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Lessons from History: Expectant Assembly

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[Note: This is part three in a series examining the history of the Assemblies of God and the lessons we can draw from it. You might find it helpful to start with part one or two.]

Do you work better under pressure? I do. I don’t like that I do, but I do. I guess I’m just one of those people who needs a deadline. I need to know that, somewhere, a clock is ticking.

The ticking clock was one the greatest motivating factors for the early Pentecostals and Assemblies of God. They were working to spread the Gospel and advance the Kingdom with enthusiasm and a laser-focus because they knew time was limited. They were an expectant assembly, a body of believers living in light of the fact that time was limited.

Limited by what? The return of Christ. They expecting Him to return, and like a child cleaning their room because they know that their mom is coming to check it, they were busy doing the work He had asked them to do.

Make no mistake about it, regardless of your particular view on the timeline, Jesus will return, and when He does, time’s up. Pentecostals at the turn of the 20th century understood that. Why have we lost that awareness, that urgency? I think there are two reasons.

Cultural Comfort
As Pentecostals began to be accepted in the larger circle of Protestant churches and even the broader US culture, as Pentecostals began to share in the affluence that followed in the wake of WWII, they became comfortable. And as a group becomes comfortable, the drive to evangelize dwindled and distractions increased. When this world becomes enjoyable, we forget about the world that is yet to come, the world that lasts forever, the world that so many people have not yet been invited into.

Now, I think that this malaise, this lack of urgency lead to this last issue.

Crying Wolf
Now, this issue could not have been more clearly exemplified than in a recent bit of eschatological fear-mongering, but I’m not going to talk about it directly. I don’t want to shame someone for rightly bring concerned about our time limit, even though they were very wrong in their response to that concern and the reason for their renewed concern.

You see, throughout the past century, the Western Church, specifically its evangelical and Pentecostal elements, have fallen victim to several false prophecies about Jesus’ return and the end of this world. Why do we get tricked so often? That’s another topic, but I think that part of the problem comes from older believers who remember the concern of their predecessors and see the lack of concern of the current generation, and they can’t stand it. They want their kids and grandkids to understand that the clock is ticking.

This is all fine because there is a serious disconnect between younger people and the reality that this world is going to be invaded by heaven. The problem, however, is when concerned individuals grasp onto false prophecy and/or bad Bible study to justify their concern and convince others. All this does is creative a “prophet who cried Rapture” situation that causes many believers to further ignore the ticking clock.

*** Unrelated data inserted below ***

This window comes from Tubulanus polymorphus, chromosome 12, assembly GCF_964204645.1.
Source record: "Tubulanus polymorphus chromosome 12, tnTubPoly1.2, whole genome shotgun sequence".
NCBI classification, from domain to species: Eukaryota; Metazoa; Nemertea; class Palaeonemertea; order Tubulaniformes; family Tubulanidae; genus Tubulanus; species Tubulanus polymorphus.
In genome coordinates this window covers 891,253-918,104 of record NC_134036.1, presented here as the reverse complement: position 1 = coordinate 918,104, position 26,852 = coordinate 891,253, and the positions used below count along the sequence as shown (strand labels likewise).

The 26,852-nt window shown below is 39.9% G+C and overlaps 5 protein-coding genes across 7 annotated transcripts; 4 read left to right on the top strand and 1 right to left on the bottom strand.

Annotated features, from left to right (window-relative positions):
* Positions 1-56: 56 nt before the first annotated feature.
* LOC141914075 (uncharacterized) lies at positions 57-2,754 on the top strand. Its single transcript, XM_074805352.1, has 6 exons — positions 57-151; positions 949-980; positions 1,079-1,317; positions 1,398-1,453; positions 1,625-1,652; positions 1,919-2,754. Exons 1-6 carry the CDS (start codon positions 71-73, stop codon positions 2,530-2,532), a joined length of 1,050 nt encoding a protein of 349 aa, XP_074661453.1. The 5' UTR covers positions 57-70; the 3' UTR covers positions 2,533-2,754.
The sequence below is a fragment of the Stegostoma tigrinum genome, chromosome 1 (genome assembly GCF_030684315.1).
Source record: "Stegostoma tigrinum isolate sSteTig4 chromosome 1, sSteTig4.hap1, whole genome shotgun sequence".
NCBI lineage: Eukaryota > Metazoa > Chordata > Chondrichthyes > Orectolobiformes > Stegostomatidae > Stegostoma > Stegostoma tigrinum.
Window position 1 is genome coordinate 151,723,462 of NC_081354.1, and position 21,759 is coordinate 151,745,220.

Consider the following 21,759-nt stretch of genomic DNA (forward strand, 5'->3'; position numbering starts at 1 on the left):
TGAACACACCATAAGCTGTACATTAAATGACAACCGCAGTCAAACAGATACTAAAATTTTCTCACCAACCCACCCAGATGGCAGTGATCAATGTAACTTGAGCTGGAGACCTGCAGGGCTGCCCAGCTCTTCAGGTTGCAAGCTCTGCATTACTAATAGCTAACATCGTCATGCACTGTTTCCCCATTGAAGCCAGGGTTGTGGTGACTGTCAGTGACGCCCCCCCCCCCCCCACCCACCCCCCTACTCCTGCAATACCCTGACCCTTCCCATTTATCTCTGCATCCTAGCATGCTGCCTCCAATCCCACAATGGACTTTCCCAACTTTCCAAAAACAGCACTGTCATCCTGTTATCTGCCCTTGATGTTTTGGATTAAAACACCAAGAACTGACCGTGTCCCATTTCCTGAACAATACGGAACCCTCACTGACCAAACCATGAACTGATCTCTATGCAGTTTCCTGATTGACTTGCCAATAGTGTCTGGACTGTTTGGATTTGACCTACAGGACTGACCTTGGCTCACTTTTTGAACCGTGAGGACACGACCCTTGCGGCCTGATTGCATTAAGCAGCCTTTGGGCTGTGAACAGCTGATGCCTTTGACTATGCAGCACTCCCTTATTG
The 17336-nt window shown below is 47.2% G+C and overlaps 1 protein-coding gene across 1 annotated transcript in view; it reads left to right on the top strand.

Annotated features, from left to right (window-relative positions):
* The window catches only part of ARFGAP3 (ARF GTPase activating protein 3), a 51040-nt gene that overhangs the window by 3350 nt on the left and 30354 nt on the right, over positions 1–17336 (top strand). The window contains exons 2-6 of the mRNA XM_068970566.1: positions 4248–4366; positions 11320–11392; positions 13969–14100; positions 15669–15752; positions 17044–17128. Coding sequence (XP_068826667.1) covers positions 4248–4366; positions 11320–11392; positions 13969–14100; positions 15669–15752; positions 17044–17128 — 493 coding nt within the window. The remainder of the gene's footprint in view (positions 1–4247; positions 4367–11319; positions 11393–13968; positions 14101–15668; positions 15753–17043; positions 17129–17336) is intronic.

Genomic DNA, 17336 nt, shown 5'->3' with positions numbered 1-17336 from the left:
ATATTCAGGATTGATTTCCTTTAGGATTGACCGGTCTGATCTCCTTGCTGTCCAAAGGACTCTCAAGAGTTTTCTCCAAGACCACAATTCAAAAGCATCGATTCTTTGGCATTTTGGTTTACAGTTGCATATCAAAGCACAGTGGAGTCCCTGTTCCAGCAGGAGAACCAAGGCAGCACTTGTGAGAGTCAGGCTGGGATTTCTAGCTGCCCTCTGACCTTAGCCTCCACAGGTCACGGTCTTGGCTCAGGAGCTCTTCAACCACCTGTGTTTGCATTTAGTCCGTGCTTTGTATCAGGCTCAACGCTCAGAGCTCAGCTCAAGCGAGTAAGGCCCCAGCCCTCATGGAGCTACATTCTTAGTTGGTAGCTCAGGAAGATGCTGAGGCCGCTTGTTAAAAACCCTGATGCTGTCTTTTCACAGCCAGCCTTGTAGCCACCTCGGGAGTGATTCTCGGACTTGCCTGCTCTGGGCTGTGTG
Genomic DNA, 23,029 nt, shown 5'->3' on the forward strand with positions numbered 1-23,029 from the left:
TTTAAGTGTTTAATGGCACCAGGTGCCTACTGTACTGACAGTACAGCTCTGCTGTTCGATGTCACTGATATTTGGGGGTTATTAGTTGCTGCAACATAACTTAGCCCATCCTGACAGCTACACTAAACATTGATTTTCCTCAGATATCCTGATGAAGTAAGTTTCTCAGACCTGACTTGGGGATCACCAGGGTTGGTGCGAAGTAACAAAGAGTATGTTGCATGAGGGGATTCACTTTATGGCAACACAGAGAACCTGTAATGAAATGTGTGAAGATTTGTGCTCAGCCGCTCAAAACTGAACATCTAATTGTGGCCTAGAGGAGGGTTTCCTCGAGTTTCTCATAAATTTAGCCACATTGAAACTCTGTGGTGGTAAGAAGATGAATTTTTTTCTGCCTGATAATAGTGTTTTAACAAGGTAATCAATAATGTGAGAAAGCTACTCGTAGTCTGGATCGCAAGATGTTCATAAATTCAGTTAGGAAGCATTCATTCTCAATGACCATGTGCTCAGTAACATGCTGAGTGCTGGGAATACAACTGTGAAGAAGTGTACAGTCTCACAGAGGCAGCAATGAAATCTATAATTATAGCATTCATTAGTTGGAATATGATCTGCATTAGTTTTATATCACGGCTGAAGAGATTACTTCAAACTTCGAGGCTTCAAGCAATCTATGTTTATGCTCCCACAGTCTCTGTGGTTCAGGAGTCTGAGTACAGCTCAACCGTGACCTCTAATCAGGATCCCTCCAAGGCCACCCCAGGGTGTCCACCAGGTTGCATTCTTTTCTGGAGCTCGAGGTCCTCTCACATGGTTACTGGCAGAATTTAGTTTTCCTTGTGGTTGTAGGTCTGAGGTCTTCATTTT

Furthermore, one of the bigger issues with these false end times predictions is that they don’t prompt a proper response to a swiftly dwindling time. Instead of hitting the mission field or evangelizing their neighborhood, these individuals prepare for the end by hunkering down, giving into fear, and wasting whatever time might remain.

What we need is concern based upon the reality that Jesus is coming back in His Father’s timing—which we cannot predict—and a passionate obedience to what He told us when He left:

Then Jesus came to them and said, “All authority in heaven and on earth has been given to me. Therefore go and make disciples of all nations, baptizing them in the name of the Father and of the Son and of the Holy Spirit, and teaching them to obey everything I have commanded you. And surely I am with you always, to the very end of the age.” Matthew‬ ‭28:18-20‬

He has the authority, and He is with us. Until the end of the age. Then, we’ll be with Him. Until then, we should “go and make disciples of all nations….”

2 replies on “Lessons from History: Expectant Assembly”

I really enjoyed the portion that you wrote about the “Cultural Comfort”, I believe that it happens to be a large problem within society as a whole today. When you look back throughout history it becomes clear the people who really evangelized with their faith and were striving for great lives were those on the fringes of “popular society”. They were always the disenfranchised and the slighted, the poor and hungry, the meek and powerless. These people knew that because they had little or nothing in this life they would then turn and focus on the next whereas the popular majority always struggles with the idea of focusing on the next life whenever the current one is so comfortable.

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